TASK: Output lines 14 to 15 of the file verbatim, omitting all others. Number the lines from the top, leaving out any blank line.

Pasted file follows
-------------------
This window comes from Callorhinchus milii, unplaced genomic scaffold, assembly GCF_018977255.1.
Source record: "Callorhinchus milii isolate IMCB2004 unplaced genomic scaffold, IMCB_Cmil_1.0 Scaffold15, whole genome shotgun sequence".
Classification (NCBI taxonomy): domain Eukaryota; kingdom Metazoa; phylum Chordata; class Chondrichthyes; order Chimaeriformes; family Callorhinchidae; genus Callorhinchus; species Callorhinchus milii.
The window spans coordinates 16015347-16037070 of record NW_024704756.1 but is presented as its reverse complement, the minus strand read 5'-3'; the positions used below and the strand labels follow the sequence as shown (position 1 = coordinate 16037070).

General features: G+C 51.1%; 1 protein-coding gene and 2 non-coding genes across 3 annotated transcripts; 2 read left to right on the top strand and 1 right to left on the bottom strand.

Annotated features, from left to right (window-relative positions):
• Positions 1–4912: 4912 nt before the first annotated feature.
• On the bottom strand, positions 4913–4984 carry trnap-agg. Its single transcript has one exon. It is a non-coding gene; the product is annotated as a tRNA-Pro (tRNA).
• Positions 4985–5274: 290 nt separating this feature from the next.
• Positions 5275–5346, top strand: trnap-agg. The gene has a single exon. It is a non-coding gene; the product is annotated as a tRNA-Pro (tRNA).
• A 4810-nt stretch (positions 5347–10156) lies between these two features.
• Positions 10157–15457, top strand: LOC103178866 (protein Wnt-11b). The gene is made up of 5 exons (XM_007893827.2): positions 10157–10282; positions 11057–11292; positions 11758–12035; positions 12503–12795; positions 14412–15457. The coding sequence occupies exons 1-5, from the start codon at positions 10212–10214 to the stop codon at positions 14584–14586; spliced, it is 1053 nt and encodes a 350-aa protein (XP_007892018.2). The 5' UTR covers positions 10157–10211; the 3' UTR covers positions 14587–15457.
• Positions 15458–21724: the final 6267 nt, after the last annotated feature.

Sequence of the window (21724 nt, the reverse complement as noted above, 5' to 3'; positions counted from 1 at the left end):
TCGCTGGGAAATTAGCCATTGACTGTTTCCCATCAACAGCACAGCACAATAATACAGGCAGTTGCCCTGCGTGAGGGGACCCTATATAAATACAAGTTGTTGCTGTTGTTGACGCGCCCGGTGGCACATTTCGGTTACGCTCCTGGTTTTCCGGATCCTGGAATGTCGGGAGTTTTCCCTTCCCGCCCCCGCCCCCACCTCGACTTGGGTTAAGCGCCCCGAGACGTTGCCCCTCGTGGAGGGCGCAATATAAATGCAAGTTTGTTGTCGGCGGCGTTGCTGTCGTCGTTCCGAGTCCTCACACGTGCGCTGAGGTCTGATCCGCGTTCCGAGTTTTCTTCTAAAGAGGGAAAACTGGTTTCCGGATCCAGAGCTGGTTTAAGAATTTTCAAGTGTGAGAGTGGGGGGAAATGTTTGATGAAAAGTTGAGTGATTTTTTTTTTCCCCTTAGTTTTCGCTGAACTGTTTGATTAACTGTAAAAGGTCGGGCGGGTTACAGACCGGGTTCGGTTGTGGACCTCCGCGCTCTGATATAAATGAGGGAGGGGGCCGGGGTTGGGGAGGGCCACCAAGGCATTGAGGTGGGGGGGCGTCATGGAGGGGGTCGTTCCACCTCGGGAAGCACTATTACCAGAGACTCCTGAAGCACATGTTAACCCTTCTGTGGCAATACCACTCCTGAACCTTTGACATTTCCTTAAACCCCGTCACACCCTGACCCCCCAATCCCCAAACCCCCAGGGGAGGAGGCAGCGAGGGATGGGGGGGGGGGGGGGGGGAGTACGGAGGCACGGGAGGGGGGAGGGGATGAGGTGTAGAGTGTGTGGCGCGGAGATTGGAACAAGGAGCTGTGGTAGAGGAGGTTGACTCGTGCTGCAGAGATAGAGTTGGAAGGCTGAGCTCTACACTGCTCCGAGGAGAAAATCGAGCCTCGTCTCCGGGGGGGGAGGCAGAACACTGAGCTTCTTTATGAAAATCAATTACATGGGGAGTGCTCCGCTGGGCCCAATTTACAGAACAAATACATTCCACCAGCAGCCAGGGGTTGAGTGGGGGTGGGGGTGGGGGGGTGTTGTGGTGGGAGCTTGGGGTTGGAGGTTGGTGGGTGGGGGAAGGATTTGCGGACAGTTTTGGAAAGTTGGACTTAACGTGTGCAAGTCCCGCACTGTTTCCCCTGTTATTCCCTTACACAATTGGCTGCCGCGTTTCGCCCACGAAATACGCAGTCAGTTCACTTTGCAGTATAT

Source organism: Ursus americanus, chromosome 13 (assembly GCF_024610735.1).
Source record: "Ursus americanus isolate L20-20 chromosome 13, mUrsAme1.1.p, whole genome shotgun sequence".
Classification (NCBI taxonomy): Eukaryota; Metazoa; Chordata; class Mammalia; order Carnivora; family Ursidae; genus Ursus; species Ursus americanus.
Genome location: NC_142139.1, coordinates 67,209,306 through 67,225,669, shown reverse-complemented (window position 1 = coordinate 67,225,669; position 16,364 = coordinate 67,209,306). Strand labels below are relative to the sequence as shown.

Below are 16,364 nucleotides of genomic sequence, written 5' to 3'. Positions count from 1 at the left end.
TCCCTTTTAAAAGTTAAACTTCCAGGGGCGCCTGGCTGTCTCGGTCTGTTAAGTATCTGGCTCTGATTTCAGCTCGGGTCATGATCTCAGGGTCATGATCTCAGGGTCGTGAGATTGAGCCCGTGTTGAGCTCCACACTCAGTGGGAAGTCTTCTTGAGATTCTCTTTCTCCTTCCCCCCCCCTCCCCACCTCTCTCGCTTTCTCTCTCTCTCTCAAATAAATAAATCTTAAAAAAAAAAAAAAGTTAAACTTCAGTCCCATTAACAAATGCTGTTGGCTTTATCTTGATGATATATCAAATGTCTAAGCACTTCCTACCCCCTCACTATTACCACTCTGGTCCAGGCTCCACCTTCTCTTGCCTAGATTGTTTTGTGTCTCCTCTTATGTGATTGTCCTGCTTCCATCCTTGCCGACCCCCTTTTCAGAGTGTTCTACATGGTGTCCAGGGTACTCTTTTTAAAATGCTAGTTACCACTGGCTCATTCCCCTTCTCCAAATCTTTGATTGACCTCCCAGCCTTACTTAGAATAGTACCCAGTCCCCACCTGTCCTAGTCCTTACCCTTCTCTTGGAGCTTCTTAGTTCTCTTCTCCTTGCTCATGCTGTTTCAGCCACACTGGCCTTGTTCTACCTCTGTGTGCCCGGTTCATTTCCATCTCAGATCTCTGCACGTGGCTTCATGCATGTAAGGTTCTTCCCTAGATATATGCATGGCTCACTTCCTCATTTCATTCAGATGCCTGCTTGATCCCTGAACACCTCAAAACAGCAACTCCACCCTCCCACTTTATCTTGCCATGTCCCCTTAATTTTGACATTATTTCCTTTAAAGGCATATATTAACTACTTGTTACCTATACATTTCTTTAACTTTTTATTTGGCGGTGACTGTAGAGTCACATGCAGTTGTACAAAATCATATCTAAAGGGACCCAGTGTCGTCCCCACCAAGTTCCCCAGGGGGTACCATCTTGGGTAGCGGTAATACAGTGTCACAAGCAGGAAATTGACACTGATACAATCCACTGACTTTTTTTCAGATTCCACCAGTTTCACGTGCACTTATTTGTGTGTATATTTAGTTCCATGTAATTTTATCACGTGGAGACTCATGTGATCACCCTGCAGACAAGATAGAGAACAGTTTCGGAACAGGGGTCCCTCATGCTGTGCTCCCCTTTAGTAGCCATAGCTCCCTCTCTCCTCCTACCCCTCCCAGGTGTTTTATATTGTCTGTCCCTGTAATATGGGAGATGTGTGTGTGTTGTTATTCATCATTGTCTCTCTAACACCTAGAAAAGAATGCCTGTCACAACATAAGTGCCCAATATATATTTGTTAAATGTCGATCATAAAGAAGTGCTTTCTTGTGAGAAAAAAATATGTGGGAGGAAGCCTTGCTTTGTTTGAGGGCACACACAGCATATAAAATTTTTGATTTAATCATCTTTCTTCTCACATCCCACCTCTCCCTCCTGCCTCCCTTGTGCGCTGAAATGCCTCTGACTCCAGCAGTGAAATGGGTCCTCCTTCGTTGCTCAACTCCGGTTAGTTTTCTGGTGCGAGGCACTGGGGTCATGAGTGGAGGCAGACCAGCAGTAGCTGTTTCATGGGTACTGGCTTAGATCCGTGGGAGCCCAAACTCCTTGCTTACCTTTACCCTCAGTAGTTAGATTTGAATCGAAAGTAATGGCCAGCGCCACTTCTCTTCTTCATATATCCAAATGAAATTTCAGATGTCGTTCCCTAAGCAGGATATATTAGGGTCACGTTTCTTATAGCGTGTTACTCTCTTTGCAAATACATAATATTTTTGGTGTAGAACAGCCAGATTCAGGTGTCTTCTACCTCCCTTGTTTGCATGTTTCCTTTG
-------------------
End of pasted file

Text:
Sequence of the window (21724 nt, the reverse complement as noted above, 5' to 3'; positions counted from 1 at the left end):
TCGCTGGGAAATTAGCCATTGACTGTTTCCCATCAACAGCACAGCACAATAATACAGGCAGTTGCCCTGCGTGAGGGGACCCTATATAAATACAAGTTGTTGCTGTTGTTGACGCGCCCGGTGGCACATTTCGGTTACGCTCCTGGTTTTCCGGATCCTGGAATGTCGGGAGTTTTCCCTTCCCGCCCCCGCCCCCACCTCGACTTGGGTTAAGCGCCCCGAGACGTTGCCCCTCGTGGAGGGCGCAATATAAATGCAAGTTTGTTGTCGGCGGCGTTGCTGTCGTCGTTCCGAGTCCTCACACGTGCGCTGAGGTCTGATCCGCGTTCCGAGTTTTCTTCTAAAGAGGGAAAACTGGTTTCCGGATCCAGAGCTGGTTTAAGAATTTTCAAGTGTGAGAGTGGGGGGAAATGTTTGATGAAAAGTTGAGTGATTTTTTTTTTCCCCTTAGTTTTCGCTGAACTGTTTGATTAACTGTAAAAGGTCGGGCGGGTTACAGACCGGGTTCGGTTGTGGACCTCCGCGCTCTGATATAAATGAGGGAGGGGGCCGGGGTTGGGGAGGGCCACCAAGGCATTGAGGTGGGGGGGCGTCATGGAGGGGGTCGTTCCACCTCGGGAAGCACTATTACCAGAGACTCCTGAAGCACATGTTAACCCTTCTGTGGCAATACCACTCCTGAACCTTTGACATTTCCTTAAACCCCGTCACACCCTGACCCCCCAATCCCCAAACCCCCAGGGGAGGAGGCAGCGAGGGATGGGGGGGGGGGGGGGGGGAGTACGGAGGCACGGGAGGGGGGAGGGGATGAGGTGTAGAGTGTGTGGCGCGGAGATTGGAACAAGGAGCTGTGGTAGAGGAGGTTGACTCGTGCTGCAGAGATAGAGTTGGAAGGCTGAGCTCTACACTGCTCCGAGGAGAAAATCGAGCCTCGTCTCCGGGGGGGGAGGCAGAACACTGAGCTTCTTTATGAAAATCAATTACATGGGGAGTGCTCCGCTGGGCCCAATTTACAGAACAAATACATTCCACCAGCAGCCAGGGGTTGAGTGGGGGTGGGGGTGGGGGGGTGTTGTGGTGGGAGCTTGGGGTTGGAGGTTGGTGGGTGGGGGAAGGATTTGCGGACAGTTTTGGAAAGTTGGACTTAACGTGTGCAAGTCCCGCACTGTTTCCCCTGTTATTCCCTTACACAATTGGCTGCCGCGTTTCGCCCACGAAATACGCAGTCAGTTCACTTTGCAGTATAT